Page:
• Climate variability associated with the El Niño-Southern Oscillation (ENSO) and its consequent impacts on land carbon sink interannual variability have been used as a basis for investigating carbon cycle responses to climate variability more broadly, and to inform the sensitivity of the tropical carbon budget to climate change. Past studies have presented opposing views about whether temperature or precipitation is the primary factor driving the response of the land carbon sink to ENSO. We show that the dominant driver varies with ENSO phase. And whereas tropical temperature explains sink dynamics following El Niño conditions (r TG,P = 0.59, p <more » 0.01), the post La Niña sink is driven largely by tropical precipitation (r PG,T= -0.46, p = 0.04). This finding points to an ENSO-phase-dependent interplay between water availability and temperature in controlling the carbon uptake response to climate variations in tropical ecosystems. Furthermore, we find that none of a suite of ten contemporary terrestrial biosphere models captures these ENSO-phase-dependent responses, highlighting a key uncertainty in modeling climate impacts on the future of the global land carbon sink.« less
  • Global temperature anomalies associated with El Nino-Southern Oscillation (ENSO) are investigated, making use of a 13-year record of gridded temperature and precipitation data from the microwave sounding unit (MSU). The warm phase of the ENSO cycle during this period was characterized by an overall warming of the tropical troposphere, superimposed upon a distinctive equatorially symmetric dumbbell-shaped pattern straddling the equator near 140 deg W, accompanied by negative anomalies along the equator over the western Pacific. By means of singular value decomposition (SVD) analysis it is shown that this pattern fluctuated in phase with the displacements of convective activity over themore » equatorial Pacific, as reflected in the anomalies in outgoing longwave radiation (OLR) and MSU precipitation fields. Fluctuations in mean tropical tropospheric temperature lagged the OLR anomalies and the related temperature pattern by about 3 months. The same dumbbell-shaped pattern was evident, with reversed polarity, in the lower stratosphere, together with the zonally symmetric signature of the quasi-biennial oscillation. The dumbbell-shaped temperature pattern is related to the off-equatorial upper-tropospheric gyres that have been identified in previous studies. It can be interpreted as the dynamical response to shifts in the distribution of diabatic heating in the equatorial belt. It resembles the linear response to an equatorial heat source, but its major centers of action are shifted slightly eastward. It is detectable in SVD analysis for each season, but appears to be best organized around March, the season in which the equatorial cold tongue is weakest and precipitation anomalies associated with the ENSO cycle impact the equatorial dry zone most strongly.« less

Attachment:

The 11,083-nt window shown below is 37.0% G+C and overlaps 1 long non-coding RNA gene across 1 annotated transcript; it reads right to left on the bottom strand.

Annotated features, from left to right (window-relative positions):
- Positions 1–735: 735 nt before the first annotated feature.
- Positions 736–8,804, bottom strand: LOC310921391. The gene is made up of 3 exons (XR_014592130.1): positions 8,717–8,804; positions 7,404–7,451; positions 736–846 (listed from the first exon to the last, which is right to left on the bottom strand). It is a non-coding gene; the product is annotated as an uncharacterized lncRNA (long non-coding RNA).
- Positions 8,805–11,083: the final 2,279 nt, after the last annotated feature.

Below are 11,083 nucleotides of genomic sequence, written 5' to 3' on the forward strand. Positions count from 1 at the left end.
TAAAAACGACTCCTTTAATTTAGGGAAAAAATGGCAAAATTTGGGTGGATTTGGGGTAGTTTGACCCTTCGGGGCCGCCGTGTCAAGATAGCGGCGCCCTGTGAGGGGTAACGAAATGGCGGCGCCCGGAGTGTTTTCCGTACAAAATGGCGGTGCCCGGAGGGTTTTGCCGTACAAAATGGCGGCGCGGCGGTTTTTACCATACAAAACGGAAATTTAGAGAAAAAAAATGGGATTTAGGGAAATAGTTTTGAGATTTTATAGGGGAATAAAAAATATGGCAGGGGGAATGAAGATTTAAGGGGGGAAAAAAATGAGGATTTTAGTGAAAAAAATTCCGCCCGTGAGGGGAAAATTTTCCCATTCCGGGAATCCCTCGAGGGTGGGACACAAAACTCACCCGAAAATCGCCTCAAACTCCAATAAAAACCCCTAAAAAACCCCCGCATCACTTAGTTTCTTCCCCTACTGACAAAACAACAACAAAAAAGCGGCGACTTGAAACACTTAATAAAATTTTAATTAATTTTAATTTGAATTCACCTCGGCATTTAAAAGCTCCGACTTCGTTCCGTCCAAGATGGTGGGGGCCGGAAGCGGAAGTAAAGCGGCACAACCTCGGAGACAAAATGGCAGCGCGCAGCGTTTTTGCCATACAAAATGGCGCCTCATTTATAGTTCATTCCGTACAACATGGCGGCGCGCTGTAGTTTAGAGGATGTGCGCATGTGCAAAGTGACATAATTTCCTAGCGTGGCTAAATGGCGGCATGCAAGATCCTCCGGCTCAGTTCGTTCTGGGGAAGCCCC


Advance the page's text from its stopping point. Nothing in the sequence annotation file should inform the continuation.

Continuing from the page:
• During most of the December 1990-February 1991 season sharp transcontinental temperature anomaly contrasts were evident in North America, Eurasia, and Australia. Large-scale atmospheric precipitations are more difficult to characterize. In the equatorial tropics there was some evidence of conditions similar to ENSO near the date line, but an almost complete failure of other ENSO components to appear in the east Pacific and in the tropical atmospheric circulation. 12 refs., 21 figs., 1 tab.
  • An ocean general circulation model is used to study the influence of positive precipitation anomalies associated with El Nino and La Nina events. In this idealized model, the precipitation over the appropriate part of the equatorial Indo-Pacific region is doubled for one year. At the surface, salinity anomalies of up to -0.9 parts per thousand result from this anomalous precipitation. Perturbation surface currents ranging from 10-100% of the climatological values are induced in the tropical Indian and Pacific Oceans. A return flow is found beneath the thermocline with upwelling (downwelling) in (outside) the region of enhanced precipitation. The net effectmore » of the precipitation anomalies is to generate a zonal overturning cell which transports fresher surface water away from the forcing region and replaces it with cooler, more saline water from below. 23 refs., 12 figs.« less
  • The global fields of normal monthly soil moisture and land surface evapotranspiration are derived with a simple water budget model that has precipitation and potential evapotranspiration as inputs. The precipitation is observed and the potential evapotranspiration is derived from the observed surface air temperature with the empirical regression equation of Thornthwaite. It is shown that at locations where the net surface radiation flux has been measured. The potential evapotranspiration given by the Thornthwaite equation is in good agreement with those obtained with the radiation-based formulations of Priestley and Taylor. Penman, and Budyko, and this provides the justification for the usemore » of the Thornthwaite equation. After deriving the global fields of soil moisture and evapotranspiration, the assumption is made that the potential evapotranspiration given by the Thornthwaite equation and by the Priestley-Taylor equation will everywhere be about the same; and the inverse of the Priestley-Taylor equation is used to obtain the normal monthly global fields of net surface radiation flux minus ground heat storage. This and the derived evapotranspiration are then used in the equation for energy conservation at the surface of the earth to obtain the global fields of normal monthly sensible heat flux from the land surface to the atmosphere. 68 refs., 24 figs., 1 tab.« less